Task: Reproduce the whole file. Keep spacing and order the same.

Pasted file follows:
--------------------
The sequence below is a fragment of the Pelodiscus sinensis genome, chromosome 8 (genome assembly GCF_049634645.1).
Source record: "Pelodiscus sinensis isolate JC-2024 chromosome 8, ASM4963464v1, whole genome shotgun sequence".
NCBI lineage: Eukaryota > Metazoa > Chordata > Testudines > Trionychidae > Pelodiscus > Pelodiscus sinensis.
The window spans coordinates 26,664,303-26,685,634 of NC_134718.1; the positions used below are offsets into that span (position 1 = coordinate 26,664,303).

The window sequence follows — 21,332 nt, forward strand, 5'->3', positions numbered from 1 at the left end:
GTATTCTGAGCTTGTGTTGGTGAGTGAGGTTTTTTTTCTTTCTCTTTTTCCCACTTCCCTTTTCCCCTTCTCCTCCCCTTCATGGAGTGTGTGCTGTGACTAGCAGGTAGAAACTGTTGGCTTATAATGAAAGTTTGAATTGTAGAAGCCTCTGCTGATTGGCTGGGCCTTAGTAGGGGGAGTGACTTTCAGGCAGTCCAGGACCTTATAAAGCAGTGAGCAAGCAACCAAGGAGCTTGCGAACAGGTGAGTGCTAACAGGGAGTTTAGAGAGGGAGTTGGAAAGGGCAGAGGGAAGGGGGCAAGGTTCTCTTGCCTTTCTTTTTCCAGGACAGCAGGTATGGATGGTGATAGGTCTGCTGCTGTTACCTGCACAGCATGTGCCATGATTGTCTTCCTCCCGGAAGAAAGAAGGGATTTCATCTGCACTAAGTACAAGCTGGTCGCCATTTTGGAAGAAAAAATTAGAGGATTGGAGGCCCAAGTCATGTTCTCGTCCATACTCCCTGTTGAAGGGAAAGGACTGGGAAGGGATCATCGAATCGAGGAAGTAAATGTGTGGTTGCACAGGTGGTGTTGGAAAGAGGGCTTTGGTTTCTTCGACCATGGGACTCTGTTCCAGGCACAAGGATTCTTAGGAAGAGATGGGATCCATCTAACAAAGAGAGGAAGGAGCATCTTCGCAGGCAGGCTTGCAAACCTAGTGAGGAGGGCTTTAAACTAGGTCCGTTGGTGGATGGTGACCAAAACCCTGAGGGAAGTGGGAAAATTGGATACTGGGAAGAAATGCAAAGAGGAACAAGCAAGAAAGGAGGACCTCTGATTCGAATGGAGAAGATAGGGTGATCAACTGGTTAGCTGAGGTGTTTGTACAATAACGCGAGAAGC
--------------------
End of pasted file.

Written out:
The sequence below is a fragment of the Pelodiscus sinensis genome, chromosome 8 (genome assembly GCF_049634645.1).
Source record: "Pelodiscus sinensis isolate JC-2024 chromosome 8, ASM4963464v1, whole genome shotgun sequence".
NCBI lineage: Eukaryota > Metazoa > Chordata > Testudines > Trionychidae > Pelodiscus > Pelodiscus sinensis.
The window spans coordinates 26,664,303-26,685,634 of NC_134718.1; the positions used below are offsets into that span (position 1 = coordinate 26,664,303).

The window sequence follows — 21,332 nt, forward strand, 5'->3', positions numbered from 1 at the left end:
GTATTCTGAGCTTGTGTTGGTGAGTGAGGTTTTTTTTCTTTCTCTTTTTCCCACTTCCCTTTTCCCCTTCTCCTCCCCTTCATGGAGTGTGTGCTGTGACTAGCAGGTAGAAACTGTTGGCTTATAATGAAAGTTTGAATTGTAGAAGCCTCTGCTGATTGGCTGGGCCTTAGTAGGGGGAGTGACTTTCAGGCAGTCCAGGACCTTATAAAGCAGTGAGCAAGCAACCAAGGAGCTTGCGAACAGGTGAGTGCTAACAGGGAGTTTAGAGAGGGAGTTGGAAAGGGCAGAGGGAAGGGGGCAAGGTTCTCTTGCCTTTCTTTTTCCAGGACAGCAGGTATGGATGGTGATAGGTCTGCTGCTGTTACCTGCACAGCATGTGCCATGATTGTCTTCCTCCCGGAAGAAAGAAGGGATTTCATCTGCACTAAGTACAAGCTGGTCGCCATTTTGGAAGAAAAAATTAGAGGATTGGAGGCCCAAGTCATGTTCTCGTCCATACTCCCTGTTGAAGGGAAAGGACTGGGAAGGGATCATCGAATCGAGGAAGTAAATGTGTGGTTGCACAGGTGGTGTTGGAAAGAGGGCTTTGGTTTCTTCGACCATGGGACTCTGTTCCAGGCACAAGGATTCTTAGGAAGAGATGGGATCCATCTAACAAAGAGAGGAAGGAGCATCTTCGCAGGCAGGCTTGCAAACCTAGTGAGGAGGGCTTTAAACTAGGTCCGTTGGTGGATGGTGACCAAAACCCTGAGGGAAGTGGGAAAATTGGATACTGGGAAGAAATGCAAAGAGGAACAAGCAAGAAAGGAGGACCTCTGATTCGAATGGAGAAGATAGGGTGATCAACTGGTTAGCTGAGGTGTTTGTACAATAACGCGAGAAGC